Simple handling of legacy URLs to an EPiServer 4 site migrated to a later version

When a customer wants to move their site from version 4 of the EPiServer platform to a later one, the URLs will change. It is very likely that so will the ids for the migrated pages. Here is a simple method for retaining functioning bookmarks, unbroken links from other websites, keeping RSS readers happy, while at the same time feeding search engines 301 – Permanently moved information.

This solution is expecting you to already have migrated the legacy page ids from the old platform into properties on the new page types. I realized that I would be able to use the built in page converter tool in EPiServer 6 to convert my pages after I had migrated the old types; therefore I added a property with the name LegacyPageLinkId on the relevant page types in both the source as well as the target solution. Then I wrote a simple scheduled job in the EPiServer 4 environment which went through all of the pages that I wanted to migrate and copied the page id into my property; EPiServer took care of the rest with it’s converter tool.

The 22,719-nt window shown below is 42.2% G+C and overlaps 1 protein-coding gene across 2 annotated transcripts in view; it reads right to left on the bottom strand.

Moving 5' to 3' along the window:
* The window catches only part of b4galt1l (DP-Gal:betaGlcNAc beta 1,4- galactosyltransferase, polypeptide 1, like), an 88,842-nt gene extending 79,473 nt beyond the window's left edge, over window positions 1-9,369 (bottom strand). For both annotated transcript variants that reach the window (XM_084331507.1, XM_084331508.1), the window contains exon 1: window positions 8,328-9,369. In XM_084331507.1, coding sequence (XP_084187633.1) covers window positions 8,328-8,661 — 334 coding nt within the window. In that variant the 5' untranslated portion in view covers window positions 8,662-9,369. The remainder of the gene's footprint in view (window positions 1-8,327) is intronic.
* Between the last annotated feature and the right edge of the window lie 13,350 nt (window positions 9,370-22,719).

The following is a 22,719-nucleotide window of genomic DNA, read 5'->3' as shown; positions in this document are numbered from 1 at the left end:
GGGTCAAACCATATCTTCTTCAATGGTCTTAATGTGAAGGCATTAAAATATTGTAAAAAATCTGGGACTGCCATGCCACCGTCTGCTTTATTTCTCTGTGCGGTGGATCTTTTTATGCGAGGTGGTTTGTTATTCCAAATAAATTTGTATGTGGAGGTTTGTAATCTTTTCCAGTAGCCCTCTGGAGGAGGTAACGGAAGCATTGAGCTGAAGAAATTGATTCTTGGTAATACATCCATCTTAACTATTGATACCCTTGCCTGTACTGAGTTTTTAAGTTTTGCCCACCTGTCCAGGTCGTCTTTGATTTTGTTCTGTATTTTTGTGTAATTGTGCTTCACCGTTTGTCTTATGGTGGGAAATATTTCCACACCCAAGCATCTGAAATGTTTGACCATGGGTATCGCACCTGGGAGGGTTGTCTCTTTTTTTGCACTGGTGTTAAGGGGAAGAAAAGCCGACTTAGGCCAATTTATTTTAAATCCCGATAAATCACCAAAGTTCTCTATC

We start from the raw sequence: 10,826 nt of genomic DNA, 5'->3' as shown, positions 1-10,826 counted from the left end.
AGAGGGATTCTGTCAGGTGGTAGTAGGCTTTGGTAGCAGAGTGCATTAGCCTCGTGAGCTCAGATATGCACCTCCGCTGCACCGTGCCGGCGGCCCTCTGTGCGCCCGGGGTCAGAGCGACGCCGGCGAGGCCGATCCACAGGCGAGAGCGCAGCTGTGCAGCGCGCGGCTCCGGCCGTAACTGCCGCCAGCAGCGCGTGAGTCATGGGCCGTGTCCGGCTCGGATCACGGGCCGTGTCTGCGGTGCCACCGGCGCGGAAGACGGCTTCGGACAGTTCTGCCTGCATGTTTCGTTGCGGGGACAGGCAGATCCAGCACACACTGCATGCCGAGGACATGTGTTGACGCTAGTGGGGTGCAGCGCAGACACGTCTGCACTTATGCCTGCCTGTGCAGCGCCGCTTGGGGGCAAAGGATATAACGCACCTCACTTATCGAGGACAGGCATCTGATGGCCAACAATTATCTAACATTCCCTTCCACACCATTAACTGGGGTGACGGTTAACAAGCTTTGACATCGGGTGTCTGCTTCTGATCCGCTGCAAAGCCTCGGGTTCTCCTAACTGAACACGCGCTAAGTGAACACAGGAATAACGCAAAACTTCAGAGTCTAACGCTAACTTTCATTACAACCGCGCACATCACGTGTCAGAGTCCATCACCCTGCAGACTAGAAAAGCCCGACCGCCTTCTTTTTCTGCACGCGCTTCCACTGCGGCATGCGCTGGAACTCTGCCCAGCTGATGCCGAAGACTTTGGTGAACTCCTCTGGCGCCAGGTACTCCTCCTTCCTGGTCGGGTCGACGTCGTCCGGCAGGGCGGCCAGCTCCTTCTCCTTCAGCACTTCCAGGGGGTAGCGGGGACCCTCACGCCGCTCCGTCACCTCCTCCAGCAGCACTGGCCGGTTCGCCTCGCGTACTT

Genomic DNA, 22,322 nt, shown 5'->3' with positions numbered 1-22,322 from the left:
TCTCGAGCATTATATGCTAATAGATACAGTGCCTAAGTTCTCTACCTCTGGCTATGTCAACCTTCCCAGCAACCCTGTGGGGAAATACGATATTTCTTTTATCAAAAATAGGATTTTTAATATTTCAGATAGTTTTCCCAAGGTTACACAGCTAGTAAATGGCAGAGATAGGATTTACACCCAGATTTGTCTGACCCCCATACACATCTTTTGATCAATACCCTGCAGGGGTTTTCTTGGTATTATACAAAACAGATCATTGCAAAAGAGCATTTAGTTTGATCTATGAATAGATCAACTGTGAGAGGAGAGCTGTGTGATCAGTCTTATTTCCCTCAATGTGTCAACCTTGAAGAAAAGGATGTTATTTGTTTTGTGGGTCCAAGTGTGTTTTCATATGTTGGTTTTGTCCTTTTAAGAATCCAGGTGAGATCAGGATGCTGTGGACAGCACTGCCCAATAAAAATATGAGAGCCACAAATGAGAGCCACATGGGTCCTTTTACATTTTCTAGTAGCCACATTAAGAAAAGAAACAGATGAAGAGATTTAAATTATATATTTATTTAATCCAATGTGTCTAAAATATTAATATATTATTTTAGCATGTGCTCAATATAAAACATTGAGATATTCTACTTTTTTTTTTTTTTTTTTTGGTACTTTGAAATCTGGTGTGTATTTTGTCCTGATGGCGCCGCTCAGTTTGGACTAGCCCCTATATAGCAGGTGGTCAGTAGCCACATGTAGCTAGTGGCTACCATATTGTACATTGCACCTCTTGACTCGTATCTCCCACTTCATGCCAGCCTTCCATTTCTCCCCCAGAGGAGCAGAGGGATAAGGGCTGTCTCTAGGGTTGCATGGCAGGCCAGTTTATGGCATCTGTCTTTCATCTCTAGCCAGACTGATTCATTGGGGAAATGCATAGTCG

So, assuming that all of the page types that were migrated have this property.


        [PageTypeProperty(Type = typeof(PropertyNumber),
            UniqueValuePerLanguage = false,
            DisplayInEditMode = false,
            Searchable = true,
            EditCaption = "Legacy: EPiServer 4 PageId")]
        public virtual int LegacyPageLinkId { get; set; }